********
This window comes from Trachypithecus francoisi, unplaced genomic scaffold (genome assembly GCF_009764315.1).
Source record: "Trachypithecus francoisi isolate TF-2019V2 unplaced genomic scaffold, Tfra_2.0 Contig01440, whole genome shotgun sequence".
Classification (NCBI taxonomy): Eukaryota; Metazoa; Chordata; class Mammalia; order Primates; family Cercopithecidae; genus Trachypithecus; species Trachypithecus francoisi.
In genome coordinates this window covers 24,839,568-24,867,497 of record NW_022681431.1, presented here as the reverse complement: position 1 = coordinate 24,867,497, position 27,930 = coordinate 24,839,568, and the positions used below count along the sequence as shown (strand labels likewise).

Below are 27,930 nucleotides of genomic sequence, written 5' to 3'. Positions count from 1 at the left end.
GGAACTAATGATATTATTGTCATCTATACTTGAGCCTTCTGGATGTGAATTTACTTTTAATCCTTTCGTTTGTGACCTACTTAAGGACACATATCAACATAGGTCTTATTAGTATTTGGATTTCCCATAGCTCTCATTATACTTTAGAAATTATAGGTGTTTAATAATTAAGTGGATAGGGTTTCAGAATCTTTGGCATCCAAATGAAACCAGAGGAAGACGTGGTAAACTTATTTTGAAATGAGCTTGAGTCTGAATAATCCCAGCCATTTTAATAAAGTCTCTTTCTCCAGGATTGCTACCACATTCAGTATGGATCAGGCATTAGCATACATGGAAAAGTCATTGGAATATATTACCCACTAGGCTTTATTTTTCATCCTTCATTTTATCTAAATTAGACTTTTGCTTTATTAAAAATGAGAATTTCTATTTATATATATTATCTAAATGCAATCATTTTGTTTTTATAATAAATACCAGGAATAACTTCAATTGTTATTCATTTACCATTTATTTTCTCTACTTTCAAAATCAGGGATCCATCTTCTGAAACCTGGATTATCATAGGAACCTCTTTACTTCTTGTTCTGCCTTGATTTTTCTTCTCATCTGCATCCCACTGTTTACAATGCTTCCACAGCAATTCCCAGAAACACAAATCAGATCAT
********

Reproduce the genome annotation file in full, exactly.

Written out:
This window comes from Trachypithecus francoisi, unplaced genomic scaffold (genome assembly GCF_009764315.1).
Source record: "Trachypithecus francoisi isolate TF-2019V2 unplaced genomic scaffold, Tfra_2.0 Contig01440, whole genome shotgun sequence".
Classification (NCBI taxonomy): Eukaryota; Metazoa; Chordata; class Mammalia; order Primates; family Cercopithecidae; genus Trachypithecus; species Trachypithecus francoisi.
In genome coordinates this window covers 24,839,568-24,867,497 of record NW_022681431.1, presented here as the reverse complement: position 1 = coordinate 24,867,497, position 27,930 = coordinate 24,839,568, and the positions used below count along the sequence as shown (strand labels likewise).

Below are 27,930 nucleotides of genomic sequence, written 5' to 3'. Positions count from 1 at the left end.
GGAACTAATGATATTATTGTCATCTATACTTGAGCCTTCTGGATGTGAATTTACTTTTAATCCTTTCGTTTGTGACCTACTTAAGGACACATATCAACATAGGTCTTATTAGTATTTGGATTTCCCATAGCTCTCATTATACTTTAGAAATTATAGGTGTTTAATAATTAAGTGGATAGGGTTTCAGAATCTTTGGCATCCAAATGAAACCAGAGGAAGACGTGGTAAACTTATTTTGAAATGAGCTTGAGTCTGAATAATCCCAGCCATTTTAATAAAGTCTCTTTCTCCAGGATTGCTACCACATTCAGTATGGATCAGGCATTAGCATACATGGAAAAGTCATTGGAATATATTACCCACTAGGCTTTATTTTTCATCCTTCATTTTATCTAAATTAGACTTTTGCTTTATTAAAAATGAGAATTTCTATTTATATATATTATCTAAATGCAATCATTTTGTTTTTATAATAAATACCAGGAATAACTTCAATTGTTATTCATTTACCATTTATTTTCTCTACTTTCAAAATCAGGGATCCATCTTCTGAAACCTGGATTATCATAGGAACCTCTTTACTTCTTGTTCTGCCTTGATTTTTCTTCTCATCTGCATCCCACTGTTTACAATGCTTCCACAGCAATTCCCAGAAACACAAATCAGATCAT